WHITEFISH LAKE – A group of young students, bundled up in warm winter clothing, approached a sled attached to a trio of dogs. The cold air nipped at their noses and cheeks, but the thrill of gliding across a snow-covered landscape was evident as they cheered in excitement.
Three of the students jumped on the sled, as a guide stood behind them, signaling for the dogs to take off – barking and howling as they pulled the sled across the snowy terrain.
The students' laughter echoed as they glided across the open expanse, their sled leaving a trail of snow in their wake.
It was the final day of Tribal Chiefs Education Foundation’s three-day land-based education winter camp on Feb. 9, held at Pakan Elementary and Junior High School in Whitefish Lake First Nation #128. Students from several First Nations schools visited Goodfish Lake to learn about Indigenous traditions.
The three-day land-based education winter camp was coordinated by Maggie Buffalo, Marlene Quinney, and Russell Hunter.
In a moment away from the youth, one of the foundation’s land-based coordinators, Russell Hunter, took rest from his activities. He sat on a bale of hay, eyes fixed upon the crackling fire before him.
“We’re bringing students from other Nations and we’re going through various [Indigenous] teachings,” he explained. “One of them is dog sledding.”
He said, “our friends – the dogs,” hold a special relationship with the First Nations people, a relationship steeped in culture, beliefs, and tradition.
The students were also exposed to Indigenous history and tales through storytelling with the elders.
“Wintertime is traditionally a time for stories,” according to Hunter.
Other activities included students learning about fishing, cooking bannock, and snow shoeing.
Hunter said that at the start of the winter camp, local hunters also brought in a moose, and students had the opportunity to watch the moose be cut up and stored.
Traditional games were also played, such as “Run and Scream” where students take a big breath and run as fast as they can while screaming at the top of their lungs before they run out of air. The students marked a spot where they would draw their next breath, and then they tried to surpass their own mark or the mark of others.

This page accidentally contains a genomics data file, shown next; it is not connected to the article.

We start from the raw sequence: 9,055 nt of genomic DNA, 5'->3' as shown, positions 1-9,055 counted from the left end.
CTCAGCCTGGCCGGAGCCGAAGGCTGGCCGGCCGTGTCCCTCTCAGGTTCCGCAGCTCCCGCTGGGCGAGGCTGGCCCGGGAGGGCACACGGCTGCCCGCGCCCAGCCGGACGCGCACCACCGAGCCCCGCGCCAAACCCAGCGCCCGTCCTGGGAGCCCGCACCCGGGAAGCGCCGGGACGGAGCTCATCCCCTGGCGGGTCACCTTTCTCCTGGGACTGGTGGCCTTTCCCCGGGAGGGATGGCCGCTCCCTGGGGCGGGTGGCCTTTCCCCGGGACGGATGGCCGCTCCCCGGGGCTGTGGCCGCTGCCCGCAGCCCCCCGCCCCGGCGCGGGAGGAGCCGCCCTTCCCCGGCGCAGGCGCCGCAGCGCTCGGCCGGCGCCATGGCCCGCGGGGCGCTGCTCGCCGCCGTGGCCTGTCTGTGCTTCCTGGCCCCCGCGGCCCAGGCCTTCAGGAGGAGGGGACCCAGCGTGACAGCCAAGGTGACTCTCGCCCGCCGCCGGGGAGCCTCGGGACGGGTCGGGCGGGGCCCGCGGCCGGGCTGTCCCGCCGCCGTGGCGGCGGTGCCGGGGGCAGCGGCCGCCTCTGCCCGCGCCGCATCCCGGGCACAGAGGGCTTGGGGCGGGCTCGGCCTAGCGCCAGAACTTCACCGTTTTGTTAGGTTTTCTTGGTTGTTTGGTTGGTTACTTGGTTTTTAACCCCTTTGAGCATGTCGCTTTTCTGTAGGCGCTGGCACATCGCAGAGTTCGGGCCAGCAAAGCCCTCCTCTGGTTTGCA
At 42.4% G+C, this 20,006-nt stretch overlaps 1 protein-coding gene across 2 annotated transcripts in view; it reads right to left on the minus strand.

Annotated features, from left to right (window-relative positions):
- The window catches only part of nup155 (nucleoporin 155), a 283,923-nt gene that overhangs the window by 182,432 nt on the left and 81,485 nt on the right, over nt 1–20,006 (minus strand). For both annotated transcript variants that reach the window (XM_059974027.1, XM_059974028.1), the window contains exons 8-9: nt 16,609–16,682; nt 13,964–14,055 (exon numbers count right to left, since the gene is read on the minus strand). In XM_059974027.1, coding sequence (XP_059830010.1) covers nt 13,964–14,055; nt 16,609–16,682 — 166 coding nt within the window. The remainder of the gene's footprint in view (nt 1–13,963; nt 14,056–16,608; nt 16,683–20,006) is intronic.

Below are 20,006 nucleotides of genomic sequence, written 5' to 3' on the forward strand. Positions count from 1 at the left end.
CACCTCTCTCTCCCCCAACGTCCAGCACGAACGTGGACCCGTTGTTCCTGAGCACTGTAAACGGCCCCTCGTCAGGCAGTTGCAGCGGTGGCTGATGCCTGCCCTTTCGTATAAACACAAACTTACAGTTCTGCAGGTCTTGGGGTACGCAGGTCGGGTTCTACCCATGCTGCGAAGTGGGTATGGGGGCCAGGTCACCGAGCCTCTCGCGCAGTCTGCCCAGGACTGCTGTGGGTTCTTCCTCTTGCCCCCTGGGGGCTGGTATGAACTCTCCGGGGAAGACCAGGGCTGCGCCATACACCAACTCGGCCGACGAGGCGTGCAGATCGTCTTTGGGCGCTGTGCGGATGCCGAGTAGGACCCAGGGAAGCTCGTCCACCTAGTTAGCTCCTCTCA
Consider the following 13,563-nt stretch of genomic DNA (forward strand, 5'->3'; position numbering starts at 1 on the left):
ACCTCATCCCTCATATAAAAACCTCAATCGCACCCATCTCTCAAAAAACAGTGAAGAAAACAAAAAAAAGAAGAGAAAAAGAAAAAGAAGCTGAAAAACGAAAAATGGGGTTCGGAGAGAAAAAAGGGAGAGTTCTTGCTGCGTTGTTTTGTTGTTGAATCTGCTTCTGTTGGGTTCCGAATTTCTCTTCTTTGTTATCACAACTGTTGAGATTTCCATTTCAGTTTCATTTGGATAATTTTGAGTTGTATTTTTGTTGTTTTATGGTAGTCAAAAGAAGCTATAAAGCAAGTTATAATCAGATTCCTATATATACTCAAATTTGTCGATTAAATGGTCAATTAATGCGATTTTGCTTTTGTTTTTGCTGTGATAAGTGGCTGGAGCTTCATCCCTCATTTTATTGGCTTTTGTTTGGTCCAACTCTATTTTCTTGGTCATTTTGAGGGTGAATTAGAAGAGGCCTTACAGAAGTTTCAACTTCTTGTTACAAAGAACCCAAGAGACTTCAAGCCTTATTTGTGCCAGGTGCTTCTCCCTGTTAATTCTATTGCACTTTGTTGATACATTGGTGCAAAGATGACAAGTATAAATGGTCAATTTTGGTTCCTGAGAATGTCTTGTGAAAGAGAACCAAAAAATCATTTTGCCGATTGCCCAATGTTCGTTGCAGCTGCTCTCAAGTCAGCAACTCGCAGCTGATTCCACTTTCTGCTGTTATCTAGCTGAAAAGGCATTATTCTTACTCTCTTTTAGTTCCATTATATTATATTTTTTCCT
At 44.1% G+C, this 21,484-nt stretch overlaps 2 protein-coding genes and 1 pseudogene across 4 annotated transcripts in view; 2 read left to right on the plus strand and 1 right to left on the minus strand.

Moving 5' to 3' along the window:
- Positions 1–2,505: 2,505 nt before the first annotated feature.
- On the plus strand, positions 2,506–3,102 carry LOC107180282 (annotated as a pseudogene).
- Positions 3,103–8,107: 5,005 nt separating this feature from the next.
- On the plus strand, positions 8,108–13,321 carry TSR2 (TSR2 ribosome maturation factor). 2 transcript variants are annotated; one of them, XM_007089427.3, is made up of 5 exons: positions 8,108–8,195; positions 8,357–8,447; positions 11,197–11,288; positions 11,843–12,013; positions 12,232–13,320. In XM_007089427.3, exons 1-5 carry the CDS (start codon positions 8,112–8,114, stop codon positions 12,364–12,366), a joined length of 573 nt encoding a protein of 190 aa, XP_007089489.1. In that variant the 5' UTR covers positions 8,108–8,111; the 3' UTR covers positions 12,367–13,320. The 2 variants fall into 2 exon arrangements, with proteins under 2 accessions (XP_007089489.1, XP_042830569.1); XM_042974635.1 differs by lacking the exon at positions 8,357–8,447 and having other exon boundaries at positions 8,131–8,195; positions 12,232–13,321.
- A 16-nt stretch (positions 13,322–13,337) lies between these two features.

Donna Favel, who teaches at Kinokamâsihk Kiskinohamâtokamik (Kehewin) and is also a member of the Whitefish Lake community, watched as students played Run and Scream.
“It’s a wonderful experience for students to be involved with the land-based teachings, because it gives them the opportunity to have fun while also learning traditional games and teachings,” she said. Favel said land-based learning is important, reiterating that it allows students to learn from their elders, gain knowledge, while keeping “our culture and language” alive.
“I think we need to keep doing this more often,” she said. “It will help our students connect with the land, and it will also continue to teach our children about their identity and culture.”
Hunter shared the same sentiment, saying land-based learning is important because it connects students with their roots, “with themselves, with creation, and with the land."
“We need to go back to our traditions, our language, and our songs because we carry something beautiful in all of us, and not just our people – everybody carries that. Everyone has a culture and language. We just need to facilitate experiences that will awaken that,” said Hunter.
He added that land-based learning also helps reframe and reimagine education for Indigenous youth, by integrating Indigenous culture and the way education was done in the past.
Hunter concluded by thanking everyone who was part of the camp, from the students to the staff, to the elders, and the whole school. Without the help and support from everybody, he said the land-based learning winter camp would not have been possible.
He also thanked local residents, explaining that they too are knowledge keepers with much knowledge to share with young people.
“It takes a whole team to do this – not just one man.”